Sussex Garden Trugs

We’re especially delighted to offer these very special traditional Sussex Garden Trugs.
Hand made by a master trug maker for over 40 years in Sussex England, each one having its own individual character.

Our Sussex Trugs

Sussex Trug No. 7. Close up of the front © Creeper & Knotweed
Sussex Trug No. 7. Close up of the front
Collection

Why our Sussex Garden Trugs are something very special.

We’re especially delighted to offer these beautiful and very special Sussex Garden Trugs.
Unlike the mass produced or imported and inferior so called trugs, our genuine trugs are completely hand crafted in Sussex by a master trug maker who has been making them for over 40 years.

So these Sussex trugs have been handmade using traditional methods which remain much the same today. Using materials such as the same willow as used in cricket bats, each trug is complemented by sweet chestnut for the rims and handles.

Quintessentially English

Quintessentially English, a traditional Sussex Trug conjures up a nostalgic and somewhat romantic image, it’s the perfect way to harvest or display summer’s bounty, from picking flowers from the garden to gathering your delicious fruit and vegetables.

Whatever you use your trug for we’re sure you will enjoy it’s quality and the unique character that seems to come with each one.

Our Sussex Trugs are available in traditional sizes #2 (10 x 6.75″) to through to the substantial #7 (23 x 12″), each trug has the approximate measurement details listed on the product page.

How long does a trug last?

This very much depends on how a trug is treated of course. It’s fine to leave a trug outside on the odd occasion but it should always be allowed to dry out naturally in the shed, garage, summerhouse etc.

Treated with care a trug can last from 10 to 20 years and if you really look after it you may find it to last 50 plus years!

See Our Range of Sussex Trugs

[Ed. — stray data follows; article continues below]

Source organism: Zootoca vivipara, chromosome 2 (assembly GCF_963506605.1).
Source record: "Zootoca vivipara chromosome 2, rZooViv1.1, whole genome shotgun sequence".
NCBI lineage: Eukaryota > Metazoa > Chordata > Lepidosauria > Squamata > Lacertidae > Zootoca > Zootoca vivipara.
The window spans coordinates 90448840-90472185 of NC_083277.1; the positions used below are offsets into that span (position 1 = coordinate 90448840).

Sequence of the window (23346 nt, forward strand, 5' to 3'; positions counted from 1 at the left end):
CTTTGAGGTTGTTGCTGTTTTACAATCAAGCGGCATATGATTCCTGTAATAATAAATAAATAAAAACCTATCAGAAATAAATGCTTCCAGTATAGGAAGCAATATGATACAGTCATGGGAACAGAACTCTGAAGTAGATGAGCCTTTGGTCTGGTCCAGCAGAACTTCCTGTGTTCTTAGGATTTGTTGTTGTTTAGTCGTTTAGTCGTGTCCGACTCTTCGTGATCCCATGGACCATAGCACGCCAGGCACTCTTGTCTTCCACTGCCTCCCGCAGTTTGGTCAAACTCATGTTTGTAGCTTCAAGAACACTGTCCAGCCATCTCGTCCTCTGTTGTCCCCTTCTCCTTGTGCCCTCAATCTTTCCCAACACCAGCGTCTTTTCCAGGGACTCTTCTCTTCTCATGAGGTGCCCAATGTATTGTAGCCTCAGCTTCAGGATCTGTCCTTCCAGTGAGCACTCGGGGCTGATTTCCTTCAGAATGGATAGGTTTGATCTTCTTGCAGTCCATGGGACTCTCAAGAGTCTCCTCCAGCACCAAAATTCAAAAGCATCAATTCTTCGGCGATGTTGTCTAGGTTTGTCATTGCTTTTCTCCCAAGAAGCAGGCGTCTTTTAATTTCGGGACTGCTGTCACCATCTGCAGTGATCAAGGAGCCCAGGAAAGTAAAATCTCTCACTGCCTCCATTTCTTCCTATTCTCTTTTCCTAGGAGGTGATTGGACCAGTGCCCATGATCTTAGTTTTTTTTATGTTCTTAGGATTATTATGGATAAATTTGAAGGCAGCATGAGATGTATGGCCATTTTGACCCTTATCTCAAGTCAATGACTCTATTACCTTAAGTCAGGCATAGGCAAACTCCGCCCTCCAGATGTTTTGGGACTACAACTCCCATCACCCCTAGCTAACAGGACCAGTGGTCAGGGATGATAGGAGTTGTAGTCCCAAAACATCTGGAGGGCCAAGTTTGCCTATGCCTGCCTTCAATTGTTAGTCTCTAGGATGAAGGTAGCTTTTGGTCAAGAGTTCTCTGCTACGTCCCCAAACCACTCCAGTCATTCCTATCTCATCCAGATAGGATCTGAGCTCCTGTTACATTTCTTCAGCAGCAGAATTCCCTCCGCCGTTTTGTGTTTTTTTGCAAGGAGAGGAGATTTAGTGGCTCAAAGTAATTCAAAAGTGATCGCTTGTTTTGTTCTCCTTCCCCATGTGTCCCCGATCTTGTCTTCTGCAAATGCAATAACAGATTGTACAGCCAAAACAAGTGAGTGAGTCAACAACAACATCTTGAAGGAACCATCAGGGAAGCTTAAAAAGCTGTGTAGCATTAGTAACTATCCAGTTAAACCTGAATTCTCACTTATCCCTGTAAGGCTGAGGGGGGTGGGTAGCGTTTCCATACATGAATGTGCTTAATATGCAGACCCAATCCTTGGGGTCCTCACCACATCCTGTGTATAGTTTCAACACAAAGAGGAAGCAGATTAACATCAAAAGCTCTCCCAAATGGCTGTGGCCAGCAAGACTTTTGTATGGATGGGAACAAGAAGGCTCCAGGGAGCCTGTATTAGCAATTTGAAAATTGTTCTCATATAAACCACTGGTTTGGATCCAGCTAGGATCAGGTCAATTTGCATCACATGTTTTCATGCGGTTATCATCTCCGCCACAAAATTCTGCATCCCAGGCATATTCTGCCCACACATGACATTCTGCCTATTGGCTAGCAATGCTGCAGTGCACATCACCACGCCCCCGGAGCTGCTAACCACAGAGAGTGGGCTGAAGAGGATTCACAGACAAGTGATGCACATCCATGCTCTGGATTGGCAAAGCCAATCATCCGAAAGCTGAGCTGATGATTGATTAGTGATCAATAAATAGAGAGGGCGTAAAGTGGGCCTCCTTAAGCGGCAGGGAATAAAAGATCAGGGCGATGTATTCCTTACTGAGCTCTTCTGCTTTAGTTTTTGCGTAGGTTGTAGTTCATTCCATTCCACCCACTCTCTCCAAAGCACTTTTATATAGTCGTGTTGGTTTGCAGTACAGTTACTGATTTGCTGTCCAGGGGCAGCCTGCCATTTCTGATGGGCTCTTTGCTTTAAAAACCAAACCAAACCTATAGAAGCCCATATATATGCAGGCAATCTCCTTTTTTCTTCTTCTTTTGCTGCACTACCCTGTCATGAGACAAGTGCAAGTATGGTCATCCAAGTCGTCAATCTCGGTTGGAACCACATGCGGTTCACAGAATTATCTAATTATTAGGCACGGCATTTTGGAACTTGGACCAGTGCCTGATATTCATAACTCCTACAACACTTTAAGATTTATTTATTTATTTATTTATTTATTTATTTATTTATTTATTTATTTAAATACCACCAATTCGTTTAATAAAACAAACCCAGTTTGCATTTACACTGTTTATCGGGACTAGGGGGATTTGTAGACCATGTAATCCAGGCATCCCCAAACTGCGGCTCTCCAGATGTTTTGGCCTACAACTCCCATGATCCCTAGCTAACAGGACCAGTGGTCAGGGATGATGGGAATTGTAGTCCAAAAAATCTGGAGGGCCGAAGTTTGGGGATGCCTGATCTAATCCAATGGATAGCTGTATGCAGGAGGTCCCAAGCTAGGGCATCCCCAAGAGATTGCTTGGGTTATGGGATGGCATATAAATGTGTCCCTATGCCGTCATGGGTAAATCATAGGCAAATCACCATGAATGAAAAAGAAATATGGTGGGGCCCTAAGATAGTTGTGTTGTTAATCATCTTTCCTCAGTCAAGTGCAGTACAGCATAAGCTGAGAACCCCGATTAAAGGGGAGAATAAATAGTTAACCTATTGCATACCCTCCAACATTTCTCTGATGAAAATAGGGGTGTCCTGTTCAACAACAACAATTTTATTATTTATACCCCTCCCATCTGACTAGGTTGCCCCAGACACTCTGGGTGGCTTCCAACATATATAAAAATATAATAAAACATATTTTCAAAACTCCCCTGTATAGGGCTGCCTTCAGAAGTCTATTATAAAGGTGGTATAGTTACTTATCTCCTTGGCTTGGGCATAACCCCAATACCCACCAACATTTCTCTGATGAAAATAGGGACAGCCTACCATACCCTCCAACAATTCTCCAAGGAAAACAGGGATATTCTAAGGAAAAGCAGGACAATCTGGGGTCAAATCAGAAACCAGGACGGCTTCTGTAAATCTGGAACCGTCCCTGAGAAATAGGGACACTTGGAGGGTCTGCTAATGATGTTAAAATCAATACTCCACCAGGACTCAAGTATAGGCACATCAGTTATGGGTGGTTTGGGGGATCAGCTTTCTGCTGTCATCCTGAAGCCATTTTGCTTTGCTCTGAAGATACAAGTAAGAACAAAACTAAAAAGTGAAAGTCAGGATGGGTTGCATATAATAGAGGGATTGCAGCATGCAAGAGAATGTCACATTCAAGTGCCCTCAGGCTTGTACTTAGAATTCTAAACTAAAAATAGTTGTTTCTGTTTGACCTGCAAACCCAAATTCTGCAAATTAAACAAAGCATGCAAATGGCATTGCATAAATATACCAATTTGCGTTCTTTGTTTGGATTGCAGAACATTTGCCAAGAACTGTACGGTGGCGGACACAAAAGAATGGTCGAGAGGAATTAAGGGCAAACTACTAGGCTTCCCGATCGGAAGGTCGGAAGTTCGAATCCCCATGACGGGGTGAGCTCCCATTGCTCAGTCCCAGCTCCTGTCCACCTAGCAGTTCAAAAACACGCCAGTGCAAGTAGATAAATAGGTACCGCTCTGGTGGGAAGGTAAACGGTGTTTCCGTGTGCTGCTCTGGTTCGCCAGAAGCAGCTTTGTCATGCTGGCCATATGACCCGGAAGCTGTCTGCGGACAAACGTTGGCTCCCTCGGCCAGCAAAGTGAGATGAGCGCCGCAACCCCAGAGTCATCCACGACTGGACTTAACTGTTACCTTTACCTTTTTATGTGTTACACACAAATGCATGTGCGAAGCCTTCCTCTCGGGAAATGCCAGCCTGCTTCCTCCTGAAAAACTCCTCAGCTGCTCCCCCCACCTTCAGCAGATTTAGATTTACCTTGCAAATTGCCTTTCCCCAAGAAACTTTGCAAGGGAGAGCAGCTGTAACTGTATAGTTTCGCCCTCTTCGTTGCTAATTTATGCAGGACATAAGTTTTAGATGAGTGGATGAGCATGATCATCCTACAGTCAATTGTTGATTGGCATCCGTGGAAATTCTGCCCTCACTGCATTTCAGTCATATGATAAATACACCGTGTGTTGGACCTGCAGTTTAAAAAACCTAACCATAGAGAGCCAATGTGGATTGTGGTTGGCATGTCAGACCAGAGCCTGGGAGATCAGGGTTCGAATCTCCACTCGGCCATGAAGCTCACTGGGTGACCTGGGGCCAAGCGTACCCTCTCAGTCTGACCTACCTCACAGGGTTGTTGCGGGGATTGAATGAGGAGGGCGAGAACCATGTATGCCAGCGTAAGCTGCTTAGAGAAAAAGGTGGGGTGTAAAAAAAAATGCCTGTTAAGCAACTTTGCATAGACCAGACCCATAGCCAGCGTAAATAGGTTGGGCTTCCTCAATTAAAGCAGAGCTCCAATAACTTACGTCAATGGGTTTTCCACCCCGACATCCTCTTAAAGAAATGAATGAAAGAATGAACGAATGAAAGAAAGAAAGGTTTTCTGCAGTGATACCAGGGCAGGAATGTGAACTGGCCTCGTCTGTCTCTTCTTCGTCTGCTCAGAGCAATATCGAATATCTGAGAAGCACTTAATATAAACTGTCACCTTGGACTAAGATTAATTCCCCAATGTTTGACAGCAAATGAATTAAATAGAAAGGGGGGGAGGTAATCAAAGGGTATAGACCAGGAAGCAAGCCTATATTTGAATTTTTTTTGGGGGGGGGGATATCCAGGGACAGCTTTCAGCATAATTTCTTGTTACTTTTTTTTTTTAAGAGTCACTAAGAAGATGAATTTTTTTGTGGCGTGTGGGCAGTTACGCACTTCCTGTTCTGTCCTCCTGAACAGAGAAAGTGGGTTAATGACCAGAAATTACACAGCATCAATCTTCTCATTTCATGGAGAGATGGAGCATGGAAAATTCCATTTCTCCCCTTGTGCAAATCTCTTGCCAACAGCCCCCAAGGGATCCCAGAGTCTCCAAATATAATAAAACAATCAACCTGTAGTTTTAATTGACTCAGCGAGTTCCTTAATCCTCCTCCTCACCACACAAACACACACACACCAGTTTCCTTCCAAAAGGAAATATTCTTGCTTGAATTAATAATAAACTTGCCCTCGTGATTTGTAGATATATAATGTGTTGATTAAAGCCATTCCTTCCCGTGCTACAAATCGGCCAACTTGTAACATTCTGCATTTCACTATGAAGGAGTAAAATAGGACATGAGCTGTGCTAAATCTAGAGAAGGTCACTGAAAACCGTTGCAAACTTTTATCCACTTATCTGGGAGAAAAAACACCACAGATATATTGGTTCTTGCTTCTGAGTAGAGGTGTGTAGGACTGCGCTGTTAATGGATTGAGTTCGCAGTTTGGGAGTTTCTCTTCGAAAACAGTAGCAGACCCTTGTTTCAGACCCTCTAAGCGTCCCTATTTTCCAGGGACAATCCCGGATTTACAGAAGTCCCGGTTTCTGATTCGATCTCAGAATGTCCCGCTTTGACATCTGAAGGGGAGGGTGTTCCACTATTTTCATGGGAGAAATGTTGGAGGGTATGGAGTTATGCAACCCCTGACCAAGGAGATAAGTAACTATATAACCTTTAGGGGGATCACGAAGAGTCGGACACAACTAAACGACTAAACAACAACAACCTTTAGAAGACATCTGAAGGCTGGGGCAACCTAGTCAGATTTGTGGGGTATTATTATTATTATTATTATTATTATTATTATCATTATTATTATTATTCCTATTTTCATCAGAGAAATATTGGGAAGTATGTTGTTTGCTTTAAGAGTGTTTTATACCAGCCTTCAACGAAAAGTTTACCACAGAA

The making of a Sussex Trug

The panels for the trugs are cleaved out of white willow and the chestnut used for the handles and frames are produced the same way. These are shaped with a drawknife on a workhorse. The chestnut has to be steamed and formed into handles and frames of varying sizes. The seasoning period for the chestnut is about six months so the cleaving is done whilst the wood is still green. The willow panels are soaked in water so they can be shaped to fit the frames as the trugs are assembled.

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Short history of the Sussex Trug

The history of the trug goes back hundreds of years. Almost certainly the trug would have started in the charcoal industry when charcoal was used in the smelting of iron.
The trugs would have been used to earth up the clamps of charcoal and a round basket without the handle like a swill or spalk basket would have been used. Once the charcoal was prepared the baskets were then used to feed the smelting furnaces.

Baskets of this type could have been produced on site as they would have been manufactured from green wood, this being done while the charcoal was forming.

Coppice chestnut was used for charcoal and the charcoal was used to smelt iron.
The smelting process required an abundance of water and where there is water there is bound to be willow, so the ingredients were all to hand for making these baskets.

A handle would have been added as further uses were found for the trug on small holdings and farms for stock feeding and vegetable collection.

The move of the trug to garden work was due to Queen Victoria ordering some at the Great Exhibition of 1851 in Hyde Park from Thomas Smith of Herstmonceux.
On completion of the order Thomas Smith took the trugs to London in a hand cart.

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